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, James 1740-1795.
British lawyer, diarist, and writer renowned as Samuel Johnson's biographer.

Bos·well′i·an adj. & n.
American Heritage® Dictionary of the English Language, Fifth Edition. Copyright © 2016 by Houghton Mifflin Harcourt Publishing Company. Published by Houghton Mifflin Harcourt Publishing Company. All rights reserved.
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The final fifteen years of Whitman's life get about a page each as the annual Lincoln lectures give way to a growing and enthusiastic cohort of disciples, and finally the last years punctuated by birthday bashes for the old bard and Traubel's pestering Boswellian presence.
Russo is indeed fortunate to have found such a critic-overseer, but Powell's book is less a Boswellian triumph than a deserved analysis of a gifted writer's work.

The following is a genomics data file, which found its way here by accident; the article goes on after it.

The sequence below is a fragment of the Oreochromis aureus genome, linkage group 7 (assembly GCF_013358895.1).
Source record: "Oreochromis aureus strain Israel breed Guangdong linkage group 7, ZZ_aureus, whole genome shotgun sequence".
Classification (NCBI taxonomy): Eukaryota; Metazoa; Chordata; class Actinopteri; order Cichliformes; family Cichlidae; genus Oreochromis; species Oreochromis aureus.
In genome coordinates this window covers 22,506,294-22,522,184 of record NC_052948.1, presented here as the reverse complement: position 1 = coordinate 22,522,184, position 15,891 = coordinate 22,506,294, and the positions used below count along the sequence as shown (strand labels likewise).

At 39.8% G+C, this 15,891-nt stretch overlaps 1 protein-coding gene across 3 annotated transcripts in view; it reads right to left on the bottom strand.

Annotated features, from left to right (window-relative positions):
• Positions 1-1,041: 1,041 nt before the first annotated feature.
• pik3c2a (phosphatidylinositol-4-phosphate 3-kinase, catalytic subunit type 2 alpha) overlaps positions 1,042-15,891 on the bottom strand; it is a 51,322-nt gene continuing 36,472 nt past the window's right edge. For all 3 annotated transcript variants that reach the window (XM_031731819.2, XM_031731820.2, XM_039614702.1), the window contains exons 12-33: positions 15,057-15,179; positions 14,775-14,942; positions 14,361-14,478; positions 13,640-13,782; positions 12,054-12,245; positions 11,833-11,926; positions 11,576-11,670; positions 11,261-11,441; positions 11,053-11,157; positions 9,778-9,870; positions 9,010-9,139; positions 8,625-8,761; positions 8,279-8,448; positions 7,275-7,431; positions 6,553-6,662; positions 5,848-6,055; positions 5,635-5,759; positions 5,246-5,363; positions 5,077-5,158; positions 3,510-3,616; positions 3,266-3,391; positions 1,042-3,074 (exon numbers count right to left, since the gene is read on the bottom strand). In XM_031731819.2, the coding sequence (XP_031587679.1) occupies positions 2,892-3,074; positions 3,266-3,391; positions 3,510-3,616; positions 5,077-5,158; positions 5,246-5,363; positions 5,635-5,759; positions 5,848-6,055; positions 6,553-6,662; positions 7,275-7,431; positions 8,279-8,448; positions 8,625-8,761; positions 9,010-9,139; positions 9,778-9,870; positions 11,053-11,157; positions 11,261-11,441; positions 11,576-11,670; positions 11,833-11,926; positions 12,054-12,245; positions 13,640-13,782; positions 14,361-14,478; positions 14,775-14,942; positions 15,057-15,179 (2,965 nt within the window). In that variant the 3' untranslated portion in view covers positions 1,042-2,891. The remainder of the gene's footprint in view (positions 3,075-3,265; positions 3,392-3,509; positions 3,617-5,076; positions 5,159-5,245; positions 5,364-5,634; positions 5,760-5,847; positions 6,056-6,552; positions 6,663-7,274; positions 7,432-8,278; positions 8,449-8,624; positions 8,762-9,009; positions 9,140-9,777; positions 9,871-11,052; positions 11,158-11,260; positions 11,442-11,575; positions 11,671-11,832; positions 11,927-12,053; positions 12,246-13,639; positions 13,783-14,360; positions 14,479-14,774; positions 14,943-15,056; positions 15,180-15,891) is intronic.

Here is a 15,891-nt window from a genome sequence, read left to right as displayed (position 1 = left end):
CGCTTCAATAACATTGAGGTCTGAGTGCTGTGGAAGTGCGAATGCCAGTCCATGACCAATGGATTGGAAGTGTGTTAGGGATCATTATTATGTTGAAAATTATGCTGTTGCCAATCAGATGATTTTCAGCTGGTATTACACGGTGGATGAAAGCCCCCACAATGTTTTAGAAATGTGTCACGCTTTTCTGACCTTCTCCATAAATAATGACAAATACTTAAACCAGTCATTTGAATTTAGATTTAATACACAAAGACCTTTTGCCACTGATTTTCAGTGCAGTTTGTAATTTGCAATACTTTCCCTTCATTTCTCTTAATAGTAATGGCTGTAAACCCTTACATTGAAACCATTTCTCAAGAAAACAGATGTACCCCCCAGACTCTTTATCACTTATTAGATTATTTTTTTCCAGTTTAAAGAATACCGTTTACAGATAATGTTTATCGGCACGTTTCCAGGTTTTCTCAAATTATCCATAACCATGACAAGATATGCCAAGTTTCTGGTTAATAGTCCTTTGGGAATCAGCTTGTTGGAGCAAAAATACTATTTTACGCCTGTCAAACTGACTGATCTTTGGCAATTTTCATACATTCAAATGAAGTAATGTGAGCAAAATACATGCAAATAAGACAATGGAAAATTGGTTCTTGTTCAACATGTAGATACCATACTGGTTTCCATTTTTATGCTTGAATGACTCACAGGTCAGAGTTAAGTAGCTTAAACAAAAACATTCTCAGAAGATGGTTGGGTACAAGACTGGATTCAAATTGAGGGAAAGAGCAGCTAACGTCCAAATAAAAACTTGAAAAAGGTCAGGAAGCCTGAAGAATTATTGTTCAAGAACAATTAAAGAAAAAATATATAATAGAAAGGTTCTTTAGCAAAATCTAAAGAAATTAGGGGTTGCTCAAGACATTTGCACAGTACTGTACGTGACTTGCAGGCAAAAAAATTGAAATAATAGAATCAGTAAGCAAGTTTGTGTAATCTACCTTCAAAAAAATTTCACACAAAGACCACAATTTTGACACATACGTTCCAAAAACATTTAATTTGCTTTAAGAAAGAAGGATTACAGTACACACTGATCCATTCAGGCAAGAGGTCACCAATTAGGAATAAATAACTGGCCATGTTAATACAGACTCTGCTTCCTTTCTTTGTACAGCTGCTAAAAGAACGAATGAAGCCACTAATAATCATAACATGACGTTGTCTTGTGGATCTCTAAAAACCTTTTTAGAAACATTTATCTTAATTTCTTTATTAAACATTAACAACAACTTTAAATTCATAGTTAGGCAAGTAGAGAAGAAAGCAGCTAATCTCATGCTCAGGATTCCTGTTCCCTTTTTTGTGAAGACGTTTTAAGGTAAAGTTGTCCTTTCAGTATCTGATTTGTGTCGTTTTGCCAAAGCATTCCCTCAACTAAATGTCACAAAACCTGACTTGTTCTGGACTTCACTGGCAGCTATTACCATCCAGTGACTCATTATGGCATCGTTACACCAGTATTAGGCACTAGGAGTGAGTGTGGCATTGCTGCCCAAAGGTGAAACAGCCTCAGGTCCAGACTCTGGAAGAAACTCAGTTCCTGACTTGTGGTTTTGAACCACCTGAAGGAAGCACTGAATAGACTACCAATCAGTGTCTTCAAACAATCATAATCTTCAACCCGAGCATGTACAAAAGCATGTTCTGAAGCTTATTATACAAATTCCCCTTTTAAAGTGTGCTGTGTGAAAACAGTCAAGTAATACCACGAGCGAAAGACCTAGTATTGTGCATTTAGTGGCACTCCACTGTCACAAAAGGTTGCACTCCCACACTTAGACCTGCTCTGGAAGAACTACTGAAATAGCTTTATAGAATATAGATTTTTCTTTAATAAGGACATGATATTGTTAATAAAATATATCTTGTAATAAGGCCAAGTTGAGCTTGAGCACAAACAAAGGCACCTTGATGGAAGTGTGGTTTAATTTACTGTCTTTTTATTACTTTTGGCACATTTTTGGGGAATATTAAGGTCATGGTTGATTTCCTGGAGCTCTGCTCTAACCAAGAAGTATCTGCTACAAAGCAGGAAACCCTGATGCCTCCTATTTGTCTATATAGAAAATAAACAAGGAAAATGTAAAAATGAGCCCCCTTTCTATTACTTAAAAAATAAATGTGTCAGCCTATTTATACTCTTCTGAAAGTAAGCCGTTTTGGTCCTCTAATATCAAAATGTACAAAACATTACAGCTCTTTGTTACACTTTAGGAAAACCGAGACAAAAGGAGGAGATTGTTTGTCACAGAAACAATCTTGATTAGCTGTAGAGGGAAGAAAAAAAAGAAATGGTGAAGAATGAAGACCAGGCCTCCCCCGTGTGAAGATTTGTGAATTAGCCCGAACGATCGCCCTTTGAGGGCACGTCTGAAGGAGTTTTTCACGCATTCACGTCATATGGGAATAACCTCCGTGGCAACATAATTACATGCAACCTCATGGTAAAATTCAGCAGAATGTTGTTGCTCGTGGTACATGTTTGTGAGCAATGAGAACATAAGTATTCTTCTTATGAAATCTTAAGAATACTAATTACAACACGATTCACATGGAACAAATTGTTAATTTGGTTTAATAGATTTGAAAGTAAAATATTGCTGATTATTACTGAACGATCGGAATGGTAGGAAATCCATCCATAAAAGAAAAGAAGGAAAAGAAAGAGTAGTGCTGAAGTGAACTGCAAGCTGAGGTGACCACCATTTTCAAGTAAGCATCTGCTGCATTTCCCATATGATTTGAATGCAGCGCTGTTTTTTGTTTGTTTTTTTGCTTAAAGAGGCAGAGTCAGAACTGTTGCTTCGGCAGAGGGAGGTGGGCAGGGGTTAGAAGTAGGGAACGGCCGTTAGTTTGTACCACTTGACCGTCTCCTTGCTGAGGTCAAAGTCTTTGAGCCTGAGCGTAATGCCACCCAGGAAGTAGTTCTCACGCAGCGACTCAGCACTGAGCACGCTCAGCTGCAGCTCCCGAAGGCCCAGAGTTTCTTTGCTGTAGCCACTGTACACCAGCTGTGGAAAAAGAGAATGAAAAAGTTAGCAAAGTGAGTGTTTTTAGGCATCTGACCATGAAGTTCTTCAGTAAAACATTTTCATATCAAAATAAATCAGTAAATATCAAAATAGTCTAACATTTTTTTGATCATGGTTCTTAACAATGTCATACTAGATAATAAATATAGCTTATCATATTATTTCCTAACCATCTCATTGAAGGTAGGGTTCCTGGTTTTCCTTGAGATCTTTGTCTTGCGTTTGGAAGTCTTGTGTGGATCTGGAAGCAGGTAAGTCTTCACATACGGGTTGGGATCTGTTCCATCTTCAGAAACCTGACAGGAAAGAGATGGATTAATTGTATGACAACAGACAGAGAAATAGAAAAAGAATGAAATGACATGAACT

There is my "Mailer Log," a Boswellian kind of record of Mailer's last three years.
Yet Boswell leapt to the defense of even this claim, knowing "how much it may be ridiculed in an age when mankind are so fond of incredulity." This was precisely what made Paoli, or for that matter Johnson, a Boswellian hero: resistance to a world that had steeped too long in moral and epistemological uncertainty.
His fanatical and uncritical acceptance of Boswellian themes does not serve Boswell's memory well.
The local teams eagerly play catch, in the Boswellian spirit, with these sons and daughters of the educational enterprise: each of the major franchises in the region supports student internships and participates in academic panels hosted by these programs.
SCAMMELL: A modern example of a well-done Boswellian biography that I greatly admire is Gerald Clarke's life of Truman Capote, which appeared in 1988.